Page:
How do women manage domestic work spatially? How does that change throughout life and relate to their subjectivities and womanhood? Informed by feminist geographers’ concept of ‘lived’ space and queer studies’ concept of disjunctive modernity, this paper spatialises women’s domestic practices through examining 43 older Hong Kong women’s life stories on domesticity. Hong Kong women, since childhood, have creatively employed temporal-spatial strategies to multiply and shrink domestic space to negotiate domestic responsibilities and gender hierarchy prescribed by family and society. Domestic space changes throughout life and intersects with other spaces, including work, institutional, entertainment and public spaces. Through performing various domestic spatial practices at different points in their life course, these women have developed gendered subjectivities such as self-reliant and independent ‘modern’ womanhood, dutiful daughters and tiresome working mothers, which complement, negotiate and contradict with each other, constituting what we term ‘disjunctive modern Hong Kong womanhood’. Copyright © 2023 Informa UK Limited, trading as Taylor & Francis Group.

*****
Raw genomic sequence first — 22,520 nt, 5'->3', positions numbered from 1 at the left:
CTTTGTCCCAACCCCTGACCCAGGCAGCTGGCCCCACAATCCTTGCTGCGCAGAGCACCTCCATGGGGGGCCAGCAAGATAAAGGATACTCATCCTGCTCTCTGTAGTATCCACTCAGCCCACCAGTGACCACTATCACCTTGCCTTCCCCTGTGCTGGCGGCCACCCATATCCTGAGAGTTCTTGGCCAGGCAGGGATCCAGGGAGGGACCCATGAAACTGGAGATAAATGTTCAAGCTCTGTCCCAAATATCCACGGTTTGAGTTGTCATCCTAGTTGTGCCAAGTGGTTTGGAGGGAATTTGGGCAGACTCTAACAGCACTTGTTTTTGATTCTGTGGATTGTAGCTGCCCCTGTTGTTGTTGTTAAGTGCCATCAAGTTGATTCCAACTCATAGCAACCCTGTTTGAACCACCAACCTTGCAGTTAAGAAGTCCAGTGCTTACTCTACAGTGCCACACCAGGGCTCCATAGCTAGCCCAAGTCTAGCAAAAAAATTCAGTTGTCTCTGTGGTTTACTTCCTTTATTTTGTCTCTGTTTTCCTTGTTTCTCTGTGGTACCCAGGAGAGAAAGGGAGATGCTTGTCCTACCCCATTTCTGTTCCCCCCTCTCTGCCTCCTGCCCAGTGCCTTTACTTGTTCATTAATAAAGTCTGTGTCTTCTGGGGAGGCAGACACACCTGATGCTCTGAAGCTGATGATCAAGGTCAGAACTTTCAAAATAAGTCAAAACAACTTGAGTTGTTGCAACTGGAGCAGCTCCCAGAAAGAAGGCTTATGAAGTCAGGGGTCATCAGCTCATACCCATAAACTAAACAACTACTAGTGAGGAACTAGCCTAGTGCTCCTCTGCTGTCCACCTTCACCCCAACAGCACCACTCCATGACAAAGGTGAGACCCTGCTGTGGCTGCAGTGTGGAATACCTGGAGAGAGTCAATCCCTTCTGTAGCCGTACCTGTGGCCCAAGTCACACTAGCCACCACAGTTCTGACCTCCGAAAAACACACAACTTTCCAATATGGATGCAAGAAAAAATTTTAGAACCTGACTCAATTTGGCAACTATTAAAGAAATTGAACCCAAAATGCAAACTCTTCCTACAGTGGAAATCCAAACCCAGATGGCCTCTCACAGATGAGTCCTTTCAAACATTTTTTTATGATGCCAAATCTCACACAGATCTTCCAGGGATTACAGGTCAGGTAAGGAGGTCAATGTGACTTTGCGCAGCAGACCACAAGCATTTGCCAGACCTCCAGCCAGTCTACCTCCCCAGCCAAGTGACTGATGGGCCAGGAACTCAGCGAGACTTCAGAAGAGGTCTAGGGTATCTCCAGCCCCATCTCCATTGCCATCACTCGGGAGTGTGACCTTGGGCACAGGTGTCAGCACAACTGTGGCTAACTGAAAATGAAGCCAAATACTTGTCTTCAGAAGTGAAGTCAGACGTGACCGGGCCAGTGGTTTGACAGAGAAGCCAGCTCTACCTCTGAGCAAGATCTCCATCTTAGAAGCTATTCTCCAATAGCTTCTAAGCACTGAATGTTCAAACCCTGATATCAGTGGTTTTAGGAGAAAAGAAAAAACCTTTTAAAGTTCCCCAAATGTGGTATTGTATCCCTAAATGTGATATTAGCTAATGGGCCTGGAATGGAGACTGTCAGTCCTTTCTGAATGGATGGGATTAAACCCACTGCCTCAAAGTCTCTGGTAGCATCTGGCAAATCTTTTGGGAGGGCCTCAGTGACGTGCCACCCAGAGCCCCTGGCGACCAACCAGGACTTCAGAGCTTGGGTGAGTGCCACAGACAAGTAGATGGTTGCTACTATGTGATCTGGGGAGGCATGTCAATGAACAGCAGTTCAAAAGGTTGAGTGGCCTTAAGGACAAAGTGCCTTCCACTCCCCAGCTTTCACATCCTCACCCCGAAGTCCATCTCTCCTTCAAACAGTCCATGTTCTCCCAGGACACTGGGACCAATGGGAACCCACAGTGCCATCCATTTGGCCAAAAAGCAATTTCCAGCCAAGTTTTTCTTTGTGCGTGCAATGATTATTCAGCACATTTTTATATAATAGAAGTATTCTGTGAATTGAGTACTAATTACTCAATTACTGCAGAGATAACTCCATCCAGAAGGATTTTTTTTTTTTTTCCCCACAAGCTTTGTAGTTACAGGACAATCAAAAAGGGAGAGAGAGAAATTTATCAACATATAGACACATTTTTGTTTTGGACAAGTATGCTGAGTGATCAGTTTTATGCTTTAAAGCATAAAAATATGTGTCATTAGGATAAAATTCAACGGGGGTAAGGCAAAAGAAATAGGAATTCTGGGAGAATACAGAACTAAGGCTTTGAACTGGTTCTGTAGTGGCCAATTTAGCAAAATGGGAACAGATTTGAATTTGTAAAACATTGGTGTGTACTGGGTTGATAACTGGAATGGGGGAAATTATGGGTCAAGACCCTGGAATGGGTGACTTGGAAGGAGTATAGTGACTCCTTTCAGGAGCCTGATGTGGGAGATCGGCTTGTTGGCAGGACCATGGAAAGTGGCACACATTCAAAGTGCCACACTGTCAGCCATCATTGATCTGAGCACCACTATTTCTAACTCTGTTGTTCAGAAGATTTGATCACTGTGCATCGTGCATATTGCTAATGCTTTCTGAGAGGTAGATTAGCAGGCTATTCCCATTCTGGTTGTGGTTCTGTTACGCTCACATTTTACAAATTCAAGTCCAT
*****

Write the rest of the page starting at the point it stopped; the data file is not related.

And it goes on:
CitationChoi, K. W. Y., Chan, A. K. W., & Chan, A. H. N. (2023). Spatialising domestic practices: Hong Kong women’s life stories of domesticity and their disjunctive modern womanhood. Gender, Place & Culture. Advance online publication. https://doi.org/10.1080/0966369X.2023.2234657
- Domestic spatial practices
- Domestic space
- Hong Kong women
- Life history